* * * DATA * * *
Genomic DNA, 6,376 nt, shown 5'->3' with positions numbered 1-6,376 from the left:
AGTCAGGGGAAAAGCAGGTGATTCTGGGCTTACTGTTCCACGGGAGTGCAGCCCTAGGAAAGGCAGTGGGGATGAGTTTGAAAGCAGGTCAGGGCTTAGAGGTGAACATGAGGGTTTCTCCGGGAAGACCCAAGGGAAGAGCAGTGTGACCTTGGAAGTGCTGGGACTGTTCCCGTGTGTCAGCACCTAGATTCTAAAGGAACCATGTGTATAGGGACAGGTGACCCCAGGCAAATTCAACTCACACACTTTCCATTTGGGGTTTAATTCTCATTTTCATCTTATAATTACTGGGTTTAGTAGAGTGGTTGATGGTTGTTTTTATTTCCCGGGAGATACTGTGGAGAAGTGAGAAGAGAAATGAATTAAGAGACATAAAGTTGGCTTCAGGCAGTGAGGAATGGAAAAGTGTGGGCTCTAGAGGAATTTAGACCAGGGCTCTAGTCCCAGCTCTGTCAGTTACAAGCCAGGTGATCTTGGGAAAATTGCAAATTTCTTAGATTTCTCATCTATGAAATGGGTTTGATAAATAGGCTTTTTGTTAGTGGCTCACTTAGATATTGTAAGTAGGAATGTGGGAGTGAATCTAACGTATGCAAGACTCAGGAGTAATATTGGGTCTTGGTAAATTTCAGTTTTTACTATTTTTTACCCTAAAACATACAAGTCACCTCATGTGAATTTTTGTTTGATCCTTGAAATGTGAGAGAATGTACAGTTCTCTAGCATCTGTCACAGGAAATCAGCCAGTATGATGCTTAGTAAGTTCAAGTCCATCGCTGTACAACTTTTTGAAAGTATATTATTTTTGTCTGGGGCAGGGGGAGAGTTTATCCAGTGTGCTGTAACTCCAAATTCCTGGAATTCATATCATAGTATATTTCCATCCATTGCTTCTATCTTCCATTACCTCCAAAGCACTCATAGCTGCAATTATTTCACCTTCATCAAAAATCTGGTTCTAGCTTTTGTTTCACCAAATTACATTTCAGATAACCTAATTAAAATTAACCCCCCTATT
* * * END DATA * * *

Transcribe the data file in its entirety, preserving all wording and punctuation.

Genomic DNA, 6,376 nt, shown 5'->3' with positions numbered 1-6,376 from the left:
AGTCAGGGGAAAAGCAGGTGATTCTGGGCTTACTGTTCCACGGGAGTGCAGCCCTAGGAAAGGCAGTGGGGATGAGTTTGAAAGCAGGTCAGGGCTTAGAGGTGAACATGAGGGTTTCTCCGGGAAGACCCAAGGGAAGAGCAGTGTGACCTTGGAAGTGCTGGGACTGTTCCCGTGTGTCAGCACCTAGATTCTAAAGGAACCATGTGTATAGGGACAGGTGACCCCAGGCAAATTCAACTCACACACTTTCCATTTGGGGTTTAATTCTCATTTTCATCTTATAATTACTGGGTTTAGTAGAGTGGTTGATGGTTGTTTTTATTTCCCGGGAGATACTGTGGAGAAGTGAGAAGAGAAATGAATTAAGAGACATAAAGTTGGCTTCAGGCAGTGAGGAATGGAAAAGTGTGGGCTCTAGAGGAATTTAGACCAGGGCTCTAGTCCCAGCTCTGTCAGTTACAAGCCAGGTGATCTTGGGAAAATTGCAAATTTCTTAGATTTCTCATCTATGAAATGGGTTTGATAAATAGGCTTTTTGTTAGTGGCTCACTTAGATATTGTAAGTAGGAATGTGGGAGTGAATCTAACGTATGCAAGACTCAGGAGTAATATTGGGTCTTGGTAAATTTCAGTTTTTACTATTTTTTACCCTAAAACATACAAGTCACCTCATGTGAATTTTTGTTTGATCCTTGAAATGTGAGAGAATGTACAGTTCTCTAGCATCTGTCACAGGAAATCAGCCAGTATGATGCTTAGTAAGTTCAAGTCCATCGCTGTACAACTTTTTGAAAGTATATTATTTTTGTCTGGGGCAGGGGGAGAGTTTATCCAGTGTGCTGTAACTCCAAATTCCTGGAATTCATATCATAGTATATTTCCATCCATTGCTTCTATCTTCCATTACCTCCAAAGCACTCATAGCTGCAATTATTTCACCTTCATCAAAAATCTGGTTCTAGCTTTTGTTTCACCAAATTACATTTCAGATAACCTAATTAAAATTAACCCCCCTATT